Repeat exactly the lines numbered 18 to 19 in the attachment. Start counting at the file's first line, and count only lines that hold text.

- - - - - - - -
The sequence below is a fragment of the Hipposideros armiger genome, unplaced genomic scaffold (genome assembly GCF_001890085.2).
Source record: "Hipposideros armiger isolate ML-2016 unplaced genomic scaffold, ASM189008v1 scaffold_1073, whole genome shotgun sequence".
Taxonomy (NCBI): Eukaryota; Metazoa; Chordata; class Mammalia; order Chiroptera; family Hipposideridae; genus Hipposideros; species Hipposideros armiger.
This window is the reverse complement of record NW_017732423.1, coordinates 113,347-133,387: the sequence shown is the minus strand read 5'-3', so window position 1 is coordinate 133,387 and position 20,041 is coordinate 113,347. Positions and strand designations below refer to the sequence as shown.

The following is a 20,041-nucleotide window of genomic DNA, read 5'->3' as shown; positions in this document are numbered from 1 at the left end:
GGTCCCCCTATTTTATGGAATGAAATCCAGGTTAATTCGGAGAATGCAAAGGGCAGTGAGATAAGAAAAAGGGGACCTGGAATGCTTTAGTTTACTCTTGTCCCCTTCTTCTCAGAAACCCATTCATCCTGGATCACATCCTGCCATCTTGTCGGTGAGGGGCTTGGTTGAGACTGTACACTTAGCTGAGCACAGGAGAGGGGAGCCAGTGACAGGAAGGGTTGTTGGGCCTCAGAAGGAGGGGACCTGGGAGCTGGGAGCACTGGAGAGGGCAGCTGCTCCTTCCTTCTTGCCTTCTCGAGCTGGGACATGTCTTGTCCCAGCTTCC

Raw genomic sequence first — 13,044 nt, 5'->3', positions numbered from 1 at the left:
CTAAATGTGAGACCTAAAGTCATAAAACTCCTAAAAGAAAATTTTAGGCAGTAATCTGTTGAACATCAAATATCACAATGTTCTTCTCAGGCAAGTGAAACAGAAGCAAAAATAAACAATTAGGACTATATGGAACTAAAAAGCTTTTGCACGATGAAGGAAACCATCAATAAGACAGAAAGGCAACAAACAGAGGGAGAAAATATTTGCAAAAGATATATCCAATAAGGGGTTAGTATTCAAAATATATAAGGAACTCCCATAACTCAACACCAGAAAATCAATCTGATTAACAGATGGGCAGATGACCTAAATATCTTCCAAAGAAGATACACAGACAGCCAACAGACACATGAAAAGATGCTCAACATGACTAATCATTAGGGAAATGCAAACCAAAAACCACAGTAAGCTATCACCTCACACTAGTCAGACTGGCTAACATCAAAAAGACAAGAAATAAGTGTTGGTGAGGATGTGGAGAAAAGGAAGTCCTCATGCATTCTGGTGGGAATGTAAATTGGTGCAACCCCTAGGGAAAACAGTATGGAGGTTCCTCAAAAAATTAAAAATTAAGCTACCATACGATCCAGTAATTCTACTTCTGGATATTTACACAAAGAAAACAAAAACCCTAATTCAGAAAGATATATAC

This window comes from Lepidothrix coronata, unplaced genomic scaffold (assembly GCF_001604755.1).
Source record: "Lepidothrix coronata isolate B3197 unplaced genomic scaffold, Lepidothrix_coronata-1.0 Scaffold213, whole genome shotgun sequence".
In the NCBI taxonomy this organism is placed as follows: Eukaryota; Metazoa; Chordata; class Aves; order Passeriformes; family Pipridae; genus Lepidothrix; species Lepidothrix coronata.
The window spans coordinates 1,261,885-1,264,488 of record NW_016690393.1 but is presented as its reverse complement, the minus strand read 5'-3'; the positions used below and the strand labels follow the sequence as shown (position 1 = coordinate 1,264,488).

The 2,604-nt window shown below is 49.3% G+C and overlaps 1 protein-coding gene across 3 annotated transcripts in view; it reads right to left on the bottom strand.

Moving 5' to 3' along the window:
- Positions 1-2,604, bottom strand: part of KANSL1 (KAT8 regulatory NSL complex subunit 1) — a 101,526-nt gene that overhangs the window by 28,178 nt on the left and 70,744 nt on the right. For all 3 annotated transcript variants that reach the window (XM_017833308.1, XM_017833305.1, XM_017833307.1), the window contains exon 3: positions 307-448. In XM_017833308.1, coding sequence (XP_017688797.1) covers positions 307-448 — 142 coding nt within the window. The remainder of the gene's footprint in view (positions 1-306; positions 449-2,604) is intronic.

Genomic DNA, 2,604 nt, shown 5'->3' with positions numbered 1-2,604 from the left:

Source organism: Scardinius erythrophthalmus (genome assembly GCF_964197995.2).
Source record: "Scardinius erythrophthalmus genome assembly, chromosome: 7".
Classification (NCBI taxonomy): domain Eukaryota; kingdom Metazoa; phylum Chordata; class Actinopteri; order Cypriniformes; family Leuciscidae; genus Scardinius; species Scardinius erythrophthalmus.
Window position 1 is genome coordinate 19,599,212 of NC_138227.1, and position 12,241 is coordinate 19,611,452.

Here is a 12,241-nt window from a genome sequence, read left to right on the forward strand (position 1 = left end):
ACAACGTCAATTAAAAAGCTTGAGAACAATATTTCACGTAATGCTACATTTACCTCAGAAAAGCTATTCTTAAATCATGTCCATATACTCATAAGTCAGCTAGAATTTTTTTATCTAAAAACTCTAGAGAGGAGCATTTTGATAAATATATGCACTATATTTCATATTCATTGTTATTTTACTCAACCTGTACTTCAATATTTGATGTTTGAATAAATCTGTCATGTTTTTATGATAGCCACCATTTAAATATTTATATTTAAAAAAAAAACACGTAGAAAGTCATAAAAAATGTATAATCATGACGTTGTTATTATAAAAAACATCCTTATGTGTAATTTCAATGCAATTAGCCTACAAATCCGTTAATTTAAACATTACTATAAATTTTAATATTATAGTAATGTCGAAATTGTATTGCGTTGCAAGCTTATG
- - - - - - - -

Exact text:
Source record: "Scardinius erythrophthalmus genome assembly, chromosome: 7".
Classification (NCBI taxonomy): domain Eukaryota; kingdom Metazoa; phylum Chordata; class Actinopteri; order Cypriniformes; family Leuciscidae; genus Scardinius; species Scardinius erythrophthalmus.